First, I found it incredibly easy to follow. Each chapter focuses on a different aspect of planning and executing a Walt Disney World vacation. Lou Mongello covers everything from travel logistics, purchasing tickets, and eating in the parks. And it all adds up to, you guessed it, 102 ways you can save money. With how the information is broken up, you can jump around between topics, searching for the advice that you need, rather than scouring through a miscellaneous list. So it’s pretty user-friendly in that aspect.
I also liked that Mongello included an approximate amount of money that a family of four might save using each tip. For example, he notes that booking a hotel for a weekday can be anywhere from $10-$200 cheaper per night than on a weekend. Obviously, these numbers will fluctuate based on time of year and your hotel choice. But having some real numbers attached to the tip keeps it grounded in reality, rather than an arbitrary tip about saving money.
The third thing I liked about 102 Ways is the list of 40 free things to do at Walt Disney World. Most of the free things are located at the various resort hotels on property. The great part is you don’t have to be staying at that resort to enjoy these activities.
Now on to the parts that I didn’t really like. And it’s not even a knock against the book itself. But I didn’t really learn anything. That’s not the book’s fault, I just already knew this stuff.
Brad and I first got obsessive about Disney when we were still undergrads. Being the poor college students we were (still are!) I went full force into researching how we could make Disney vacations cheaper, without sacrificing the magic. We started saving for our own vacation (our very first vacation with just the two of us, no family!), and managed to convince Brad’s family that another Walt Disney World vacation was totally in the cards for them too. You know how in old sitcoms, the teenaged daughter would sit her parents down and give them a presentation on why she deserved her own phone line? Well, we did that, with a powerpoint slideshow and everything, on why we should have a big vacation at Disney. It totally worked by the way.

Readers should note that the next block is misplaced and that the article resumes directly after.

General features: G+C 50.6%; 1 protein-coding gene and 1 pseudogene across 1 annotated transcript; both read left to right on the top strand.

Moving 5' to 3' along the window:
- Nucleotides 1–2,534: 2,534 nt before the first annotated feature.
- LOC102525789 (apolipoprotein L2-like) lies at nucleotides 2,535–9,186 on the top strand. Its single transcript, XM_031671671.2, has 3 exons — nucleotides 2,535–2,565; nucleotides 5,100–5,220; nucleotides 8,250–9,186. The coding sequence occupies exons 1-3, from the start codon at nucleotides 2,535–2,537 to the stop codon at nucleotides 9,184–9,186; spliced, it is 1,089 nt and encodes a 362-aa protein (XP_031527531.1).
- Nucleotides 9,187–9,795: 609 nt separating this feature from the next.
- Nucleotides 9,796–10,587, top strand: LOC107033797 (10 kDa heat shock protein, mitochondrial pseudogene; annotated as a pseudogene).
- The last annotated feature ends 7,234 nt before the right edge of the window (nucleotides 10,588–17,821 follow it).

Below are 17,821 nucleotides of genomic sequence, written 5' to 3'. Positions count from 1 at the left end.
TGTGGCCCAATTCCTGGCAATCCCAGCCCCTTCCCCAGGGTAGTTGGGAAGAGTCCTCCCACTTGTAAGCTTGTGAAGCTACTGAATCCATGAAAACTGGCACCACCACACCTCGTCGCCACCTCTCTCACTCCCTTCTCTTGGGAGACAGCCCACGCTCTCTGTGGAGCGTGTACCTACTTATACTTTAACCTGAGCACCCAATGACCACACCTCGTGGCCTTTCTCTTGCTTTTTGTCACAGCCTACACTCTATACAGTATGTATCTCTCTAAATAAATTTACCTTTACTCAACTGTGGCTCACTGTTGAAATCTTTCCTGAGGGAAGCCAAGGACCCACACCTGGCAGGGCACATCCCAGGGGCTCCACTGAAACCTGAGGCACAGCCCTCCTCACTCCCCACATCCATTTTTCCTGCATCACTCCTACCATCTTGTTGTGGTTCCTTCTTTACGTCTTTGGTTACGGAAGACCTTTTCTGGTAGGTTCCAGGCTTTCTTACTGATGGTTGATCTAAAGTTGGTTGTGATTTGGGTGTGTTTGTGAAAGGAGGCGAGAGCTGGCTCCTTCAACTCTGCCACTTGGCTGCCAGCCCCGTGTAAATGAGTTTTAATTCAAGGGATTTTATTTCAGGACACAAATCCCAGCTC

My point is that I did all that research already. And if you’re like me and you love Disney, researching, and saving money, then you probably already know this stuff too.
Of course, I realize that I’m not exactly the target demographic for Lou’s book. He’s targeting the casual Disney guest, the one who can actually learn something from his book. Being the researcher and vacation planner in the family, I’m not a casual guest. But I bet if Brad’s family read 102 Ways, they would learn quite a bit. Even though they travel to Walt Disney World a lot, I’m the planner, not them.
The funny thing is though, since I’m the researcher, I already know this information. But I’m also more likely to read a book about stuff I already know, because I’m a researcher by nature. It’s a weird paradox.
Next time a friend asks me for advice on planning a Walt Disney World vacation, I’ll just recommend this book to them. And if you’re like me and you have already done countless hours of research about saving money on your Disney vacation, read 102 Ways anyway. We can never know too much about something we love. And recommend it to your friends travelling there, since it’s really meant for them anyway!